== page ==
Hetaira  

From The Art and Popular Culture Encyclopedia

(Redirected from Hetaera)
Jump to: navigation, search

"In some respects the position of the ancient Greek _hetaira_ was more analogous to that of the Japanese _geisha_ than to that of the prostitute in the strict sense. For the Greeks, indeed, the _hetaira_, was not strictly a _porne_ or prostitute at all. The name meant friend or companion, and the woman to whom the name was applied held an honorable position, which could not be accorded to the mere prostitute. Athenæus (Bk. xiii, Chs.XXVIII-XXX) brings together passages showing that the _hetaira_ could be regarded as an independent citizen, pure, simple, and virtuous, altogether distinct from the common crew of prostitutes, though these might ape her name. The _hetairæ_ "were almost the only Greek women," says Donaldson (_Woman_, p. 59, "who exhibited what was best and noblest in women's nature." This fact renders it more intelligible why a woman of such intellectual distinction as Aspasia should have been a _hetaira_." --Studies in the Psychology of Sex, Volume 6

Related e

Google
Wikipedia
Wiktionary
Wiki Commons
Wikiquote
Wikisource
YouTube
Shop


Featured:
Train wreck at Montparnasse (October 22, 1895) by Studio Lévy and Sons.
Enlarge
Train wreck at Montparnasse (October 22, 1895) by Studio Lévy and Sons.

In ancient Greece, hetaerae were courtesans, that is to say, highly educated, sophisticated companions. They are often regarded by people today as simple prostitutes, which is an incorrect assumption, although most of them did infact have sexual relations with their patrons.

Overview

In ancient Greek society, hetaerae were independent and sometimes influential women who were required to wear distinctive dresses and had to pay taxes. Mostly ex-slaves from other cities, these courtesans were renowned for their achievements in dance and music, as well as for their physical and intellectual talents. Unlike most other women in Greek society at the time, hetaerae were educated. Τhey were also the only women who actively took part in the symposia where their opinion was welcomed and respected by men.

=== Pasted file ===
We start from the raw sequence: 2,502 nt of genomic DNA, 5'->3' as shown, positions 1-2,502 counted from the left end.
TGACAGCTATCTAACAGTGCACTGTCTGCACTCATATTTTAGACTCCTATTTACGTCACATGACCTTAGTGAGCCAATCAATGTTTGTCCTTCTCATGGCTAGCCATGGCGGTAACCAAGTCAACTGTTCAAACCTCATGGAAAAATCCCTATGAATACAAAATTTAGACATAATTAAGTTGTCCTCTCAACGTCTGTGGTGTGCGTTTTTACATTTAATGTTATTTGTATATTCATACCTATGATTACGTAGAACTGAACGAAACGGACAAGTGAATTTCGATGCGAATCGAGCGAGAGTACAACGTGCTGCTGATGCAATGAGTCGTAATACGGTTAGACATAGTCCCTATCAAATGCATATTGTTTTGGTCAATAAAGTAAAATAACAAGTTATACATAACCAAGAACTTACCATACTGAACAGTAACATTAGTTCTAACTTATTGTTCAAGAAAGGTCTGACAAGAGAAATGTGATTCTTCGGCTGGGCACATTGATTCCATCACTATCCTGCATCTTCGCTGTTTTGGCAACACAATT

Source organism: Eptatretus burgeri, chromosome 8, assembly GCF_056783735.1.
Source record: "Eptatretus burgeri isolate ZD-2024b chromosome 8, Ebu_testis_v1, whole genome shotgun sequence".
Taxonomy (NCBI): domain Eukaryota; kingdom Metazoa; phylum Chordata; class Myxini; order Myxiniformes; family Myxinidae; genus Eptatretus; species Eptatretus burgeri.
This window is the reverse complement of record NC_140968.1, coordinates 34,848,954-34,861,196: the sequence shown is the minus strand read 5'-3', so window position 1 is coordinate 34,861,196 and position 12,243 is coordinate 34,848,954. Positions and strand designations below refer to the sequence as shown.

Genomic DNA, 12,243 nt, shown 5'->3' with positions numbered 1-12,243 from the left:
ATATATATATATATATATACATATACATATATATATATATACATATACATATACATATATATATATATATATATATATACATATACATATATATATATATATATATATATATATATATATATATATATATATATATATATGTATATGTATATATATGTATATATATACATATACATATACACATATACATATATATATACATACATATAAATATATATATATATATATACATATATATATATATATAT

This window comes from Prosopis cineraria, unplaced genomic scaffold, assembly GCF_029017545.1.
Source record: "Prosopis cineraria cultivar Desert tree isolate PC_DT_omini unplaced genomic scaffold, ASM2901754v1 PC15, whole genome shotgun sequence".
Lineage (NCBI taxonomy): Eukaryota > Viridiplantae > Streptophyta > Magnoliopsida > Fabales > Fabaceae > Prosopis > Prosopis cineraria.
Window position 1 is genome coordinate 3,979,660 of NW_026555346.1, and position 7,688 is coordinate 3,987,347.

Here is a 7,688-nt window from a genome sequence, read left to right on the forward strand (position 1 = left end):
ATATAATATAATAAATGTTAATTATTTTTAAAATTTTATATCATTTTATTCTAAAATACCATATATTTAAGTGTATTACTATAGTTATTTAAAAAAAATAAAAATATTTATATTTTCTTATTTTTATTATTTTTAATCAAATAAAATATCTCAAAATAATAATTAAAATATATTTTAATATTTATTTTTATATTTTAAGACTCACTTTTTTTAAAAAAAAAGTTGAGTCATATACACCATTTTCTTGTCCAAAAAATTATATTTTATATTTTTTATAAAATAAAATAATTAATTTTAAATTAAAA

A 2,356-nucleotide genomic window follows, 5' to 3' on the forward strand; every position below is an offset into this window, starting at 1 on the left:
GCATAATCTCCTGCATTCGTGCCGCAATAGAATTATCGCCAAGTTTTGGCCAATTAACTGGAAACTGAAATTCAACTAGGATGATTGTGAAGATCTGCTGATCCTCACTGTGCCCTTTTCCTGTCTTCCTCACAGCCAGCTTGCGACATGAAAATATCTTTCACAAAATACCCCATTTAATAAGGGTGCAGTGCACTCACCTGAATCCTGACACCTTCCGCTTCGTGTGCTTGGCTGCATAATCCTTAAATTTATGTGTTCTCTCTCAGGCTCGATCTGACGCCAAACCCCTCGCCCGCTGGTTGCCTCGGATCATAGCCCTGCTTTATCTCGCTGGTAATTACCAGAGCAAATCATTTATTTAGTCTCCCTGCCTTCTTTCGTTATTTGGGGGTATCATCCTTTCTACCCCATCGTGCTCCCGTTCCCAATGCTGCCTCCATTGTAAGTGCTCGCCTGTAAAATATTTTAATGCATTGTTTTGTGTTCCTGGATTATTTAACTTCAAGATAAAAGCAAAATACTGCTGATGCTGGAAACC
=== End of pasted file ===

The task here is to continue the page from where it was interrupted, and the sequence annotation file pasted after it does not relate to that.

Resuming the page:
Some similarities have been found between the ancient Greek hetaera, the earlier Babylonian nadītu, the Japanese geisha, and the Korean kisaeng.

Plutarch's Life of Demetrius is our longest and most detailed surviving account of Demetrius I Poliorcetes. The biography reports that Demetrius displayed a great lack of commitment, making light of marriage by having many wives at one time and even slighting them by consorting with many freeborn women and many hetairai. Lamia, a famous early Hellenistic courtesan, was his favourite. Plutarch mentions her in the context of fourteen separate anecdotes. We know that Lamia was once a member of Ptolemy I Soter's entourage and was a flute player. How she came to be a musician for Ptolemy is not known. Many women who played musical instruments in ancient Greece were also involved in prostitution, but there is no evidence that Lamia was reputed to be a prostitute before her involvement with Demetrius. The hetairai involved with kings were noticeably monogamous. Polemon tells us that Lamia was the daughter of the Athenian citizen, Cleanor, and that she had built the stoa or art gallery at Sicyon as a benefaction to the people. Lamia was renowned not only for her beauty and charm, but also possessed a great wit.

Among the most famous were Thargelia, a renowned Ionian hetaera of ancient times, Aspasia companion of Pericles, Archeanassa companion of Plato, the famous Neaira, and Thaïs, a concubine of Ptolemy, general on the expedition of Alexander the Great and later king of Egypt.

Hetaerae appear to have been regarded as distinct from prostitutes (pόrne), and also distinguished from mistresses (pallakide) or wives (gynaekes). In the oration Against Neaera, Demosthenes said:

“We have hetaerae for pleasure, pallakae to care for our daily body’s needs and gynaekes to bear us legitimate children and to be faithful guardians of our households.”

In this same oration, Demosthenes mentions that Neaira's purchase price (both at her original purchase by Timanoridas of Corinth and Eucrates of Leucas and her own subsequent purchase of her freedom) was 30 minas. Since the mina was equal to 100 drachmae and the drachma can be thought of as equivalent to the daily wage of a skilled worker, this would make her purchase price over 8 years salary—obviously beyond the means of the average person.

The male form of the word, hetaeros (pl. hetaeroi), signified male companions in the sense of a business or political associate. Most famously, it referred to Alexander the Great's bodyguard cavalry unit (see Companion cavalry).

In Jungian psychology, the hetaere is one of Toni Wolff's four feminine archetypes.

Simone de Beauvoir makes significant discussion of the hetaira type in her seminal volume, The Second Sex.

List of courtesans in ancient Greece

See also




Unless indicated otherwise, the text in this article is either based on Wikipedia article "Hetaira" or another language Wikipedia page thereof used under the terms of the GNU Free Documentation License; or on original research by Jahsonic and friends. See Art and Popular Culture's copyright notice.

Personal tools